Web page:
Spinal cord injury and labour - the road to safe delivery for tetraplegic women

Gay Keegan from Hampshire, UK and Paula Selchert from Iowa, USA are two women with spinal cord injury who have both experienced episodes of autonomic hyper-reflexia during labour.

Women with spinal cord injuries can deliver babies safely. However, there is a particular need to be well-informed both on the part of the pregnant woman and on the part of those health professionals involved in her care. Women with an injury above the level of T6 are at risk of autonomic hyper-reflexia (also called dysreflexia) which is an attack of excessively high blood pressure caused by any painful stimulus in the region of the bowel, bladder or uterus. If untreated the woman is at risk of serious consequences ranging from severe, and often persistent, headaches to epileptic fits or cerebral haemorrhage.

While all medical specialists in spinal cord injury are aware of hyper-refiexia unfortunately not all obstetricians or midwives are. It is therefore critical that women are themselves well-informed about the potential dangers.

Gay’s story

I have a spinal cord injury, C6/7, as a result of a car accident in 1982, hence I am tetraplegic. Since my accident I have had two children - Alexander, who is now 3 years old, and our new baby, Alice-Amber, who is six months old. This is the story of my two pregnancies and deliveries.

Alexander... born December 1989, North East of England.

When I discovered I was pregnant, my husband and I were over the moon. We had known since the time of my accident that I would still be able to have children, since the spinal injuries consultant had reassured us when we had questioned him at that time. However, our pleasure on knowing I was pregnant was tempered by an uneasiness with regard to how I would cope during pregnancy and, in particular, how the delivery would be managed. Almost immediately I decided that I was not prepared to go to the hospital with the spinal injuries unit in order to have my baby. For a start, the hospital was 70 miles away from where we lived, which would have meant that I would have to go into hospital as much as two weeks early, in order to be sure that I was on site when my contractions began. There was very little research or material available, but what there was suggested that tetraplegic women:

  • tended to go into labour early;
  • tended to have short labours;
  • didn’t always recognise the onset of labour.

All these factors suggested that I either needed to be in hospital when my labour started, or I needed to be very close to the hospital to get there in good time.

At that time, we were living less than two miles from the general hospital, so we asked our GP if I could be delivered in that hospital with my husband sleeping in with me to look after my personal nursing needs, whilst the hospital nurses catered for my obstetric needs. This was successfully negotiated, and we were well catered for, since the hospital had suitable facilities for husbands to stay in with their wives, which were designed to be used by bereaved parents. The only disadvantage with these facilities was that they were physically separated from the rest of the ward, and whilst this had its advantages, there were also disadvantages, in that I missed the company of other new mothers.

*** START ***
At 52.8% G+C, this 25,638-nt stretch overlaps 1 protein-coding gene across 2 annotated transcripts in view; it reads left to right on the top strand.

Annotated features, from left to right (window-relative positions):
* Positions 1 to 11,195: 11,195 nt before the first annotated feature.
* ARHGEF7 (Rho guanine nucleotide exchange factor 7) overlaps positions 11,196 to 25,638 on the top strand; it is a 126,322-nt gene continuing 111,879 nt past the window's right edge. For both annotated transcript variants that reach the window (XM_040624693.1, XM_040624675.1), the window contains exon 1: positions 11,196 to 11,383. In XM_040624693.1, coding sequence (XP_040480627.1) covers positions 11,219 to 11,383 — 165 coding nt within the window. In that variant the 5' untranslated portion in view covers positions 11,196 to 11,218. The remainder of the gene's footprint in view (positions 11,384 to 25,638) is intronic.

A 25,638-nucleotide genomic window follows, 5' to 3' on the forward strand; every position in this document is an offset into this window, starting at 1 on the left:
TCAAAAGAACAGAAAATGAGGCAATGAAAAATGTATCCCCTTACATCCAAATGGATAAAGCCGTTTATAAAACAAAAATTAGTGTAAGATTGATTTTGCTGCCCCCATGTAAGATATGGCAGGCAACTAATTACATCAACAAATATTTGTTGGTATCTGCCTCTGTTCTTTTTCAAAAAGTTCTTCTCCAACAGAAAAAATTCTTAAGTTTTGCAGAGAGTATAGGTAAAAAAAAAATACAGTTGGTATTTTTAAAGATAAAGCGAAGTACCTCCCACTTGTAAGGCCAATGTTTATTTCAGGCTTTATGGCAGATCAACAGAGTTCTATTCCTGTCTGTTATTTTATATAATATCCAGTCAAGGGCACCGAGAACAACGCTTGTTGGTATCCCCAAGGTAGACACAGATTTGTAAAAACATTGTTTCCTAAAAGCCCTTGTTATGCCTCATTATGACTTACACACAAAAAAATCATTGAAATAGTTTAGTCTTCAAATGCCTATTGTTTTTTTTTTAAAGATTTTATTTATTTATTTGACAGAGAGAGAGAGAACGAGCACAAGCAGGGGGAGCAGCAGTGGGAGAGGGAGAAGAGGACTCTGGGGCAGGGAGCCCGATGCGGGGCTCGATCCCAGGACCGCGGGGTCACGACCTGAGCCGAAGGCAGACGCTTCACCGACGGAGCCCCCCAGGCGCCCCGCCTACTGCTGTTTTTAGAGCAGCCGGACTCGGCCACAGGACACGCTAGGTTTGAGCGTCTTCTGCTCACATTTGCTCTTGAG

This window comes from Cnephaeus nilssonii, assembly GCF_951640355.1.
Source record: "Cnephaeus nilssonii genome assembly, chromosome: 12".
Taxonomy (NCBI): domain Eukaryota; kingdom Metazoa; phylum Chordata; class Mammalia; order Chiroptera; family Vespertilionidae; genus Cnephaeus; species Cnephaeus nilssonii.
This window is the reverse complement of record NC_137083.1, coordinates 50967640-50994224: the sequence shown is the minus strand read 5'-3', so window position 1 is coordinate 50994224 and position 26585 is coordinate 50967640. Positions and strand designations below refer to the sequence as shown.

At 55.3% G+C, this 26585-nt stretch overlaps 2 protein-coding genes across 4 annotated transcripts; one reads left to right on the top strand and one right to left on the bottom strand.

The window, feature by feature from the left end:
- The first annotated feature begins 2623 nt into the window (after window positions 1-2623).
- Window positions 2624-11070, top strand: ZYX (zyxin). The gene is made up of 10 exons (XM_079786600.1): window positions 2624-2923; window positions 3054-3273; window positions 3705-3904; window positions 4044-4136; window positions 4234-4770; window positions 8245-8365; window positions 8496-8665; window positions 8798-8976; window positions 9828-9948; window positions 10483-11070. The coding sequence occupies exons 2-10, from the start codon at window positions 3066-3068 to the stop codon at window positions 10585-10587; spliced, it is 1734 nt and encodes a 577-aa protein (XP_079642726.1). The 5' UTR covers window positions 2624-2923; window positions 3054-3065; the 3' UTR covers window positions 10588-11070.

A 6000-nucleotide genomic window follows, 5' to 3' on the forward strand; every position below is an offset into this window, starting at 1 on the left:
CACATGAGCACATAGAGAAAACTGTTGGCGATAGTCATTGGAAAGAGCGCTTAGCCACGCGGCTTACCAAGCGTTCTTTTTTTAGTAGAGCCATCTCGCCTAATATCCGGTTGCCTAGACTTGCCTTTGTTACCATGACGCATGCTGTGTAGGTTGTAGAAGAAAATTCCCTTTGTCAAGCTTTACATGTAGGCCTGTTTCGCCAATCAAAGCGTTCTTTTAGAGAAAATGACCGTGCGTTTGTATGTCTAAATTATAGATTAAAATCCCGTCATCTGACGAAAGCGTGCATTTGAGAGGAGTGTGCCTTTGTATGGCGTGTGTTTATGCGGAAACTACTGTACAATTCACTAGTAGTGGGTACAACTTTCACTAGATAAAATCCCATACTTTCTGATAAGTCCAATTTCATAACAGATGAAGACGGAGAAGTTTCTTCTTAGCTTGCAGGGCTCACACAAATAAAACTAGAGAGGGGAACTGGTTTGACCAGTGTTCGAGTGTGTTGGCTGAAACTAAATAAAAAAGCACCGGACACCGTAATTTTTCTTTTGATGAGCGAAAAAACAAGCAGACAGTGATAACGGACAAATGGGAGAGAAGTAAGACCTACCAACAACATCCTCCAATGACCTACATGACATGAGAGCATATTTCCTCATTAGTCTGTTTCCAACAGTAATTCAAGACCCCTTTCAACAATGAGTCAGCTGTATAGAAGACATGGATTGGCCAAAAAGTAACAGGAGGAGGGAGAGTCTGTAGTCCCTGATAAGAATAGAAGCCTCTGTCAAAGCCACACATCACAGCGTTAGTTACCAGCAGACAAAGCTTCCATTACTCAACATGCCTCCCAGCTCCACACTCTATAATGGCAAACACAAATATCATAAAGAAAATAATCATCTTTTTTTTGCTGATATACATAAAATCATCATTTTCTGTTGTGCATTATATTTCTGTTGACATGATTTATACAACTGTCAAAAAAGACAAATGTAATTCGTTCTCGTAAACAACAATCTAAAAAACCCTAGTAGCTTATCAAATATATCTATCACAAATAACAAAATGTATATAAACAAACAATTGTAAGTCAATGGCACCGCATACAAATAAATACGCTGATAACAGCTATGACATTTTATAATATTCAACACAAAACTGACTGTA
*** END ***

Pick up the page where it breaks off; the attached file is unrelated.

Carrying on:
My pregnancy progressed very well with absolutely no problems. My meetings with the consultant obstetrician caused me some alarm because he was so laid back and unworried about my needs, that I was convinced he was over-looking something important. There did not seem to be any close liaison between the obstetrician and the spinal injuries unit in the North, and furthermore, the spinal injuries unit were unresponsive to our request for articles that would have been informative and might have helped us in our preparation.

We had developed a sense of trust in the spinal injuries consultant we had met in the South of England and my husband contacted him for information and articles which he duly sent. I clearly recall the obstetrician saying to me, “Well, there’s one advantage you have - you won’t need any pain killers or an epidural!“ This pleased me because, like many other mums-to-be, I wanted to give birth to my baby in as natural a way as possible, and the thought of everything being natural without pain was rather exciting.

The articles we had acquired described something called ‘autonomic hyper-reflexia’, which occurred in tetraplegia, but was not something I had ever experienced, and I was sure that I would probably avoid it during pregnancy and delivery too.

My pregnancy went smoothly, in fact, once the first few weeks were over, I had never felt better before in my life. I went into labour spontaneously (10 days late - first expectation squashed!), I recognised that labour had started (going to the toilet every half hour in the middle of the night, waves of ‘butterflies’ in my tummy, physical appearance of the contracting muscles - second expectation squashed!). I took a shower and packed my things, arriving at the hospital at 8.45 a.m. (plenty of time - third expectation squashed!)

The first stage of my labour was very pleasant; my husband and I spent most of the time alone together, playing music tapes and feeling mounting excitement that the time was drawing near. Then at about 11.15am I entered the second stage of labour and my head nearly exploded. The pain was intense and unbearable. I rolled my head from side to side in agony on the bed. It seems that as the baby’s head engaged, autonomic hyper-reflexia had struck. The hospital staff sprang into action, the baby was getting distressed and I thought I was going to die. I was given a forceps delivery, which required 10 stitches, and Alexander arrived at 11.45 a.m.

On his arrival my headaches disappeared, but continued to return over the next two or three weeks whenever my bowels or bladder were full. Although I told the midwife and GP about these headaches, there was no understanding of the extent of the pain and I was told to take paracetamol.